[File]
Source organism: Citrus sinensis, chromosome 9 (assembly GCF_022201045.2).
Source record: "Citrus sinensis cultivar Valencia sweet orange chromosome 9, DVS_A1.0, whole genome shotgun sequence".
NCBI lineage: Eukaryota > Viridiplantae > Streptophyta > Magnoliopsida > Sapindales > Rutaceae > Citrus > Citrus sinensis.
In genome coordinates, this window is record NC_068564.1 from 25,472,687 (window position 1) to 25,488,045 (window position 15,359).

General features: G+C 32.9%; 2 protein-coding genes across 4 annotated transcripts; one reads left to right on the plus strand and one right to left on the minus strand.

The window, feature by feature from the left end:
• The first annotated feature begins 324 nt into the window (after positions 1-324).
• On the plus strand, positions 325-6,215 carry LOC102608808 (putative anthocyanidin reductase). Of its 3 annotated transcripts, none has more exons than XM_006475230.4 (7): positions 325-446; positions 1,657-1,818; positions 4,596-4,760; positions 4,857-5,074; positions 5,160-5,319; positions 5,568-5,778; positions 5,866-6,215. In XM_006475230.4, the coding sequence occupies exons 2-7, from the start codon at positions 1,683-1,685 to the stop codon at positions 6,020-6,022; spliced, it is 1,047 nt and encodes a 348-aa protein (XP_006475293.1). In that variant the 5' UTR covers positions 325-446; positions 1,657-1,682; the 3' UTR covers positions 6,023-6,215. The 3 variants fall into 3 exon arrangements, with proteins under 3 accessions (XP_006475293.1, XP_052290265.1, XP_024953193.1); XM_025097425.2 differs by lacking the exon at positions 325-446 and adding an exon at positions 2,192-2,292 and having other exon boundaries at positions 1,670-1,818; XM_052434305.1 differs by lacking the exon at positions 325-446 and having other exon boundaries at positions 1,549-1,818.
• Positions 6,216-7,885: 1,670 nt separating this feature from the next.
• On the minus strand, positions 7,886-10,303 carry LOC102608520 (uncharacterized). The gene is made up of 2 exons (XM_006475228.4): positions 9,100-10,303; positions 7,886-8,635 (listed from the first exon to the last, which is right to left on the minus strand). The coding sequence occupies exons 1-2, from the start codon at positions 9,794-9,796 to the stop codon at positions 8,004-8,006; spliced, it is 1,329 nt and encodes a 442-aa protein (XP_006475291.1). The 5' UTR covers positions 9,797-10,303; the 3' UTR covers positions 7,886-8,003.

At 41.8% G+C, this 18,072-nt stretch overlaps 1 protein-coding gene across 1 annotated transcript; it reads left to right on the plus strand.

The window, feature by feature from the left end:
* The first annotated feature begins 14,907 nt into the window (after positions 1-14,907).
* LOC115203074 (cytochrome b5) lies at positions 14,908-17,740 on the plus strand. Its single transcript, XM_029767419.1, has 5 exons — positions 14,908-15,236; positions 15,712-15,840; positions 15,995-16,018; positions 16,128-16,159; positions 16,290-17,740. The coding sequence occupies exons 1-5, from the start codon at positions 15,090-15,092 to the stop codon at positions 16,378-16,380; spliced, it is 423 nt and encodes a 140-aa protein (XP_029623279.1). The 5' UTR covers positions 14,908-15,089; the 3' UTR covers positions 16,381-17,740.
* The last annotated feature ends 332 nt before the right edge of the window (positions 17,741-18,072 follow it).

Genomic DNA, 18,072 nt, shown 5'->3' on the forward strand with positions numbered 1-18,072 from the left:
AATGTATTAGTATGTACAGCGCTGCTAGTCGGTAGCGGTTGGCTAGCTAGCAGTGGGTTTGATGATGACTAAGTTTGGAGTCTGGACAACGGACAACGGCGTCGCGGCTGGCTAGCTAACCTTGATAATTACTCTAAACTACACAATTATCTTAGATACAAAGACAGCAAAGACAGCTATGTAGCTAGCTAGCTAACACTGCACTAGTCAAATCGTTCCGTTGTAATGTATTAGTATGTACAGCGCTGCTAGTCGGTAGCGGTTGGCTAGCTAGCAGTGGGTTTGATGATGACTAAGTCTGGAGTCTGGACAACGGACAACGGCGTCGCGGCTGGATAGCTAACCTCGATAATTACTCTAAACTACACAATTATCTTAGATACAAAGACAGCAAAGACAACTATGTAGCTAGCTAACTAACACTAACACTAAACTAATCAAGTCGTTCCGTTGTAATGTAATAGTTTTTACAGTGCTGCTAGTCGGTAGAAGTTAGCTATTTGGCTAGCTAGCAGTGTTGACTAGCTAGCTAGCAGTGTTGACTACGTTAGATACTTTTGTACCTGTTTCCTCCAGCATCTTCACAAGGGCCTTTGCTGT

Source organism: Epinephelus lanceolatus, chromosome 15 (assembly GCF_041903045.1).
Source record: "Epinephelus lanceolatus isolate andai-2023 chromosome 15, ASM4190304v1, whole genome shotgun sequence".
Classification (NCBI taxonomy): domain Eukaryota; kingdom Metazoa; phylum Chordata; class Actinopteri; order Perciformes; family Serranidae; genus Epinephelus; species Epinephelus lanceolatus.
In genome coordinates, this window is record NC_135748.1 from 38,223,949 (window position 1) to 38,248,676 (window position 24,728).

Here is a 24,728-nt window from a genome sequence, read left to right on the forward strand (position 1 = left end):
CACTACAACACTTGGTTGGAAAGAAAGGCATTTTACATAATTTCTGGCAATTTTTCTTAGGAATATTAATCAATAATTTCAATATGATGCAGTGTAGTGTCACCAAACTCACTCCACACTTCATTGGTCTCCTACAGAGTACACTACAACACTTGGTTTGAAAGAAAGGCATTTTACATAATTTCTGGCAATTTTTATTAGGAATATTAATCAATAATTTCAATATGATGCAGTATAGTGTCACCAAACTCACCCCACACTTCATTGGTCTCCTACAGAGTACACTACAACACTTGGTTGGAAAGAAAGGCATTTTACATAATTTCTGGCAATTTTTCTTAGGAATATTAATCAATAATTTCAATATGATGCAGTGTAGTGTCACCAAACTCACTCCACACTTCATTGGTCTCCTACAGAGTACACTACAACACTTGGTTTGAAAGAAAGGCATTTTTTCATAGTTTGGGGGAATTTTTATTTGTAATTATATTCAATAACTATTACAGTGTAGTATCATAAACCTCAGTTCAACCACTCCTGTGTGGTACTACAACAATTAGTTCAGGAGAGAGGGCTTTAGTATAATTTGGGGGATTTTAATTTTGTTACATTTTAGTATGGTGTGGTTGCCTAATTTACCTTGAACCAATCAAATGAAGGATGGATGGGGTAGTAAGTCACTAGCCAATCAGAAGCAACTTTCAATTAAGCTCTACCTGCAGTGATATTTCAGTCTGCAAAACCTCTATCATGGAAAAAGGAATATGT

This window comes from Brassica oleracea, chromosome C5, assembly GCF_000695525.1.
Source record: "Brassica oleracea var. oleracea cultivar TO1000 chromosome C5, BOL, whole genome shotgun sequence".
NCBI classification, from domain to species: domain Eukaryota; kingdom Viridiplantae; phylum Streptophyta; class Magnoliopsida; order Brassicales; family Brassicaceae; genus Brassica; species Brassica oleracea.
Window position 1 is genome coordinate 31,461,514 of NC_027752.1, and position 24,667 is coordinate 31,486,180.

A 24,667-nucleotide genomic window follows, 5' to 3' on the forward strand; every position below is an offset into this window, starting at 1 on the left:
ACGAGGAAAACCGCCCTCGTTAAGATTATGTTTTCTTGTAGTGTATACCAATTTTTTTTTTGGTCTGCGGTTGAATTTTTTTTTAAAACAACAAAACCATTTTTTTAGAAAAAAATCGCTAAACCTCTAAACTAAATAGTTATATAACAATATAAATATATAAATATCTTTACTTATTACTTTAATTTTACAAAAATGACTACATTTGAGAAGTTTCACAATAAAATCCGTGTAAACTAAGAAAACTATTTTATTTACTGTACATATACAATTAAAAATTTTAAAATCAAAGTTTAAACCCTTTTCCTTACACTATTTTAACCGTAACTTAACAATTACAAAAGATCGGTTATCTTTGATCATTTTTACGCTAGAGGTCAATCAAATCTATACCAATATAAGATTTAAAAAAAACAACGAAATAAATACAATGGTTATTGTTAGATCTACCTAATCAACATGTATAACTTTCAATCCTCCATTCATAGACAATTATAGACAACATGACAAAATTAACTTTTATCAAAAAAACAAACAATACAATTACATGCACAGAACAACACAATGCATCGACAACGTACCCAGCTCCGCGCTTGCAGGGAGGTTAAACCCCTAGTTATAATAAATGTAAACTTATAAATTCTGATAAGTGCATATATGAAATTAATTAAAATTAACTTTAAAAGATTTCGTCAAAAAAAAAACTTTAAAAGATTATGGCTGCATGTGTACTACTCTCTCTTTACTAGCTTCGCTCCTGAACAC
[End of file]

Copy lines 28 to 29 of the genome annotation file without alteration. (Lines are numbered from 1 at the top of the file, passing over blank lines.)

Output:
A 24,667-nucleotide genomic window follows, 5' to 3' on the forward strand; every position below is an offset into this window, starting at 1 on the left:
ACGAGGAAAACCGCCCTCGTTAAGATTATGTTTTCTTGTAGTGTATACCAATTTTTTTTTTGGTCTGCGGTTGAATTTTTTTTTAAAACAACAAAACCATTTTTTTAGAAAAAAATCGCTAAACCTCTAAACTAAATAGTTATATAACAATATAAATATATAAATATCTTTACTTATTACTTTAATTTTACAAAAATGACTACATTTGAGAAGTTTCACAATAAAATCCGTGTAAACTAAGAAAACTATTTTATTTACTGTACATATACAATTAAAAATTTTAAAATCAAAGTTTAAACCCTTTTCCTTACACTATTTTAACCGTAACTTAACAATTACAAAAGATCGGTTATCTTTGATCATTTTTACGCTAGAGGTCAATCAAATCTATACCAATATAAGATTTAAAAAAAACAACGAAATAAATACAATGGTTATTGTTAGATCTACCTAATCAACATGTATAACTTTCAATCCTCCATTCATAGACAATTATAGACAACATGACAAAATTAACTTTTATCAAAAAAACAAACAATACAATTACATGCACAGAACAACACAATGCATCGACAACGTACCCAGCTCCGCGCTTGCAGGGAGGTTAAACCCCTAGTTATAATAAATGTAAACTTATAAATTCTGATAAGTGCATATATGAAATTAATTAAAATTAACTTTAAAAGATTTCGTCAAAAAAAAAACTTTAAAAGATTATGGCTGCATGTGTACTACTCTCTCTTTACTAGCTTCGCTCCTGAACAC